Tony the Tiger and the Keebler Elves are joining forces to create a more diversified food giant with about $10 billion in annual sales.

The Kellogg Co. (NYSE: K) announced Wednesday that it has agreed to buy Keebler Foods Co., the No. 2 U.S. cookie maker. Battle Creek, Mich.-based Kellogg was already the acknowledged front-runner in the bidding for Elmhurst, Ill.-based Keebler, which also makes other snacks.

The transaction with Keebler and Flowers Industries Inc., Keebler’s majority shareholder, is valued at more than $3.6 billion, including cash and Keebler’s debt, according to The Associated Press.

Kellogg said it will pay $42 for each of Keebler’s estimated 86.3 million shares of stock and assume Keebler’s debt in a deal expected to close in the first quarter of next year.

Other possible bidders for Keebler once included Groupe Danone of France (with its Dannon Co. in the United States) and Cadbury Schweppes Plc of the United Kingdom (the international soft-drink giant).

But analysts said Kellogg, with nearly $7 billion in annual sales, was the likely buyer with the most need for the acquisition.

Keebler, with about $2.7 billion in annual sales, would reduce Kellogg’s dependence on its ready-to-eat cereals. In fact, Kellogg is ranked No. 1 in the world for making and marketing packaged cereals.

Kellogg’s announcement also cited the boost to Tony the Tiger’s domain: “This portfolio of Kellogg’s cereals and convenience foods and Keebler’s cookies and crackers will team the popular Keebler Elves and their Hollow Tree with world-famous Kellogg icons such as Tony the Tiger and Snap! Crackle! Pop!”

Claiming the merger would curb operating costs for both companies, Kellogg chairman and chief executive Carlos M. Gutierrez and Keebler chief executive Sam K. Reed said they expect these merger benefits:

  • Diversification of Kellogg’s portfolio into faster-growing categories.
  • Substantial sales growth potential for Kellogg’s convenience foods through Keebler’s direct store delivery (DSD) system.
  • New-product, cross-branding, and license-sharing opportunities.
  • Greater scale in all U.S. product distribution channels, including retailing, club and mass merchandising, foodservice, and vending.
  • Cost synergies from combining two grain-based, brand-based packaged food companies.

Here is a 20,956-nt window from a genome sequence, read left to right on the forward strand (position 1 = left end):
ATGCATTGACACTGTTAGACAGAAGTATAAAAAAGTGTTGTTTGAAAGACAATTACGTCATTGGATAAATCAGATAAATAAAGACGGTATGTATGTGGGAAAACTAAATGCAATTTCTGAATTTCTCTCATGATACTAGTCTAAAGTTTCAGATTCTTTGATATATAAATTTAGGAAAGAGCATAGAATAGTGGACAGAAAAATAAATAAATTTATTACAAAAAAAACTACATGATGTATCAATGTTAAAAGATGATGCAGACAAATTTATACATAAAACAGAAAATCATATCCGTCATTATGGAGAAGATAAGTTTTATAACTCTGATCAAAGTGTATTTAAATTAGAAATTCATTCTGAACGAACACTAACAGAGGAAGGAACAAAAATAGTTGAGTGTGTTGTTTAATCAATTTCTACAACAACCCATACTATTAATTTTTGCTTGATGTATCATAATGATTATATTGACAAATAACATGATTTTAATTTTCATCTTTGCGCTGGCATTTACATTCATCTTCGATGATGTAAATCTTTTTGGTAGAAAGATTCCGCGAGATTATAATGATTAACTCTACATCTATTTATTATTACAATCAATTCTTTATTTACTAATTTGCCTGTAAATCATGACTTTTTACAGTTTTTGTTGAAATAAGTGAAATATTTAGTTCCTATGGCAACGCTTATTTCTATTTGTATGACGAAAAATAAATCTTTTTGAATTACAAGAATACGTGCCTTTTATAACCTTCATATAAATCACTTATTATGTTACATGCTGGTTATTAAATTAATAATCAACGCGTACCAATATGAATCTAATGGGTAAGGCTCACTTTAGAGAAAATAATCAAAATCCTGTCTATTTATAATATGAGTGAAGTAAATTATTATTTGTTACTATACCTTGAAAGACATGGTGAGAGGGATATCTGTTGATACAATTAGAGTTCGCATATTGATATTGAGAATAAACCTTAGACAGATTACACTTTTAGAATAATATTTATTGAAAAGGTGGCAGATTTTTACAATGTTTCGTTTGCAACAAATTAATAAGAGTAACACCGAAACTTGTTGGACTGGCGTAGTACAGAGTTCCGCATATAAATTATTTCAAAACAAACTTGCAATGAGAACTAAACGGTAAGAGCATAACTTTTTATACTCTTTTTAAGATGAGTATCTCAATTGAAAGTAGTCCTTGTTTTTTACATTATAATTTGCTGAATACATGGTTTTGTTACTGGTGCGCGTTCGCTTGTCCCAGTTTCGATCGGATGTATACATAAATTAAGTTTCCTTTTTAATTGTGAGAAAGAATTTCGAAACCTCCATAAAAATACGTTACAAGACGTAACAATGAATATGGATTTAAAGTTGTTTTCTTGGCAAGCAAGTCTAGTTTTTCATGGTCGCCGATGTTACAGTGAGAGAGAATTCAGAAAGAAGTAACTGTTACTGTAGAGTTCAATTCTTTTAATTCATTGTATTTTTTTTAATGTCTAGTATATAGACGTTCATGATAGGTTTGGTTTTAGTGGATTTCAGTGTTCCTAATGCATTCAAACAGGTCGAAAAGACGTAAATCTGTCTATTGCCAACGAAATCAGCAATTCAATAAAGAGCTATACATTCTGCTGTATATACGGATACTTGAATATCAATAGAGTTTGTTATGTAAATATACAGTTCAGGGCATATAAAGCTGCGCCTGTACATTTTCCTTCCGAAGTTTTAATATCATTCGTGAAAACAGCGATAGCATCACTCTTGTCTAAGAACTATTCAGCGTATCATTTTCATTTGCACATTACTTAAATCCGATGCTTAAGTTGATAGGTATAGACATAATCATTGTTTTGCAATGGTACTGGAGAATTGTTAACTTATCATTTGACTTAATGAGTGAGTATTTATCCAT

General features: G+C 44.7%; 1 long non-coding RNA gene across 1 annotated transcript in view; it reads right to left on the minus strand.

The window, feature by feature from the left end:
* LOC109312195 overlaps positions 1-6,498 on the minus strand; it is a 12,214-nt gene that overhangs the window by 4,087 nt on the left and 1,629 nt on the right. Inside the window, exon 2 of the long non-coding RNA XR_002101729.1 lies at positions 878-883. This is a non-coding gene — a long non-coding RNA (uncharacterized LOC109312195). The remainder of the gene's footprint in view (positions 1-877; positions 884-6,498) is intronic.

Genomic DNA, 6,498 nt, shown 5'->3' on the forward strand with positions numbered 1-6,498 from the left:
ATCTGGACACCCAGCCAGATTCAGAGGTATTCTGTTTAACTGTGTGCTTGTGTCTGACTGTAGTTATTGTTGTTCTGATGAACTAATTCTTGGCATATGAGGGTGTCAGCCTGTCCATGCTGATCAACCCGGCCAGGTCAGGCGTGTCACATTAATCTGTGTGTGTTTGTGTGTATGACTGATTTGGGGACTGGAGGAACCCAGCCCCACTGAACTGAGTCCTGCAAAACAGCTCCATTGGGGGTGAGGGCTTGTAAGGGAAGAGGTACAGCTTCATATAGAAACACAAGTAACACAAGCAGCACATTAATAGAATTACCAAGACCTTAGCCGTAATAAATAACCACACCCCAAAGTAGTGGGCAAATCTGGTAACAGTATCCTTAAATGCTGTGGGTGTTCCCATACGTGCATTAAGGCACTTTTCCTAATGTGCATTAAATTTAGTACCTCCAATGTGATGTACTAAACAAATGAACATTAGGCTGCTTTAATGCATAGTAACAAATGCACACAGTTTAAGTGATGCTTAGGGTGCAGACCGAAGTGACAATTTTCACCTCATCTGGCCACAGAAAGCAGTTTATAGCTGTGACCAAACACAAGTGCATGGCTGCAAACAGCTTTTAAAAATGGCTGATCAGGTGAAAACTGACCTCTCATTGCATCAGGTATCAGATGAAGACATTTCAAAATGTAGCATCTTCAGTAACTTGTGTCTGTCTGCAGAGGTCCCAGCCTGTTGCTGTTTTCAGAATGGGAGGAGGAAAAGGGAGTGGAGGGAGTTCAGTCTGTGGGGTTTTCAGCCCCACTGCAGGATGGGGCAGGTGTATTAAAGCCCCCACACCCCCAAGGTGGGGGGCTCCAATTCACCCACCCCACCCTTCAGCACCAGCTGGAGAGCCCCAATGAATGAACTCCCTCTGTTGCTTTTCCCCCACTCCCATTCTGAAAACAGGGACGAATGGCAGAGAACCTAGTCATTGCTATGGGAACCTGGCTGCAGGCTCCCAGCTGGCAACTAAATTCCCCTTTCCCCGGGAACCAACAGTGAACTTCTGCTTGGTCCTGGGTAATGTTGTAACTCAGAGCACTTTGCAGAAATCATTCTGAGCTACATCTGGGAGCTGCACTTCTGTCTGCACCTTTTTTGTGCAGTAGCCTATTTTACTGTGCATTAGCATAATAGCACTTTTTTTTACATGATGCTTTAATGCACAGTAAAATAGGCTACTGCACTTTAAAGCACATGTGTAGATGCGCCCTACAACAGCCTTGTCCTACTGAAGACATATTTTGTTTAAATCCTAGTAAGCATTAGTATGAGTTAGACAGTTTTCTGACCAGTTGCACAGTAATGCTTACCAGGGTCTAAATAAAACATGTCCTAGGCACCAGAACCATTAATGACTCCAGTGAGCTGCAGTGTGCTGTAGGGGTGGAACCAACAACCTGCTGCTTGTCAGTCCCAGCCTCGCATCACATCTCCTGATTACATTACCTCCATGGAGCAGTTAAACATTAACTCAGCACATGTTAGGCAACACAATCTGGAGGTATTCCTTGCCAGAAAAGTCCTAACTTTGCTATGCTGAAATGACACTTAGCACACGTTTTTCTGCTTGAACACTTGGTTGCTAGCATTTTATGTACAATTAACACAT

• Greatly expanded opportunities to take advantage of Kellogg’s world-class research and development resources.

The Kellogg chief also said the company will continue to grow through more acquisitions as well as boosting its cereal brands and convenience foods, such as toaster pastries, cereal bars, frozen waffles and meat substitutes.

Kellogg has also been mentioned as a strong candidate for buying The Quaker Oats Co.

“We welcome Keebler to the Kellogg family,” Gutierrez said in a press release. “Keebler is an extremely well-run company, with strong brands and a powerful DSD system. We can learn a lot from Keebler, and we believe we can strengthen both companies by bringing them together. The result should be better growth for both.”

Reed said, “The fit between these two companies is as natural as you can get. We have complementary strengths in Kellogg`s traditional marketing and Keebler`s in-store distribution and merchandising. Just think what our elves can do by bringing Kellogg’s brands into our DSD system. We couldn’t be more excited about the prospects for this uncommonly good union.”

Gutierrez said Reed and David Vermylen, president of Keebler brands, and other key members of the Keebler management team have agreed to become part of Kellogg “going forward.”

The deal still faces clearance by federal antitrust regulators, and Kellogg said it plans to finance the acquisition through a combination of short-term and long-term debt.

“We are entering the next phase in the renewal of Kellogg Company,” Gutierrez said.

“Combining with Keebler is a significant component of this advancement, but we also need to simplify our current Kellogg business, prioritize its resources, and refuel it with a return to previous levels of marketing investment,” he said.

He said Kellogg must focus more resources on its U.S. and other core markets, including the United Kingdom/Republic of Ireland, Mexico, Canada and Australia/New Zealand.

Kellogg’s brands include Kellogg’s, Special K, Rice Krispies, Eggo, Pop-Tarts, Nutri-Grain, MorningStar Farms and Kashi, and its products are made in 20 countries and marketed in more than 160 countries.

Keebler and its subsidiaries produce such brands as Keebler, Cheez-It, Carr’s, Ready Crust, Famous Amos, Murray, Austin and Plantation.

Keebler has previously divested salty-snack operations and sold related assets.

Flowers Industries is one of the leading U.S. bread and snack cake bakers.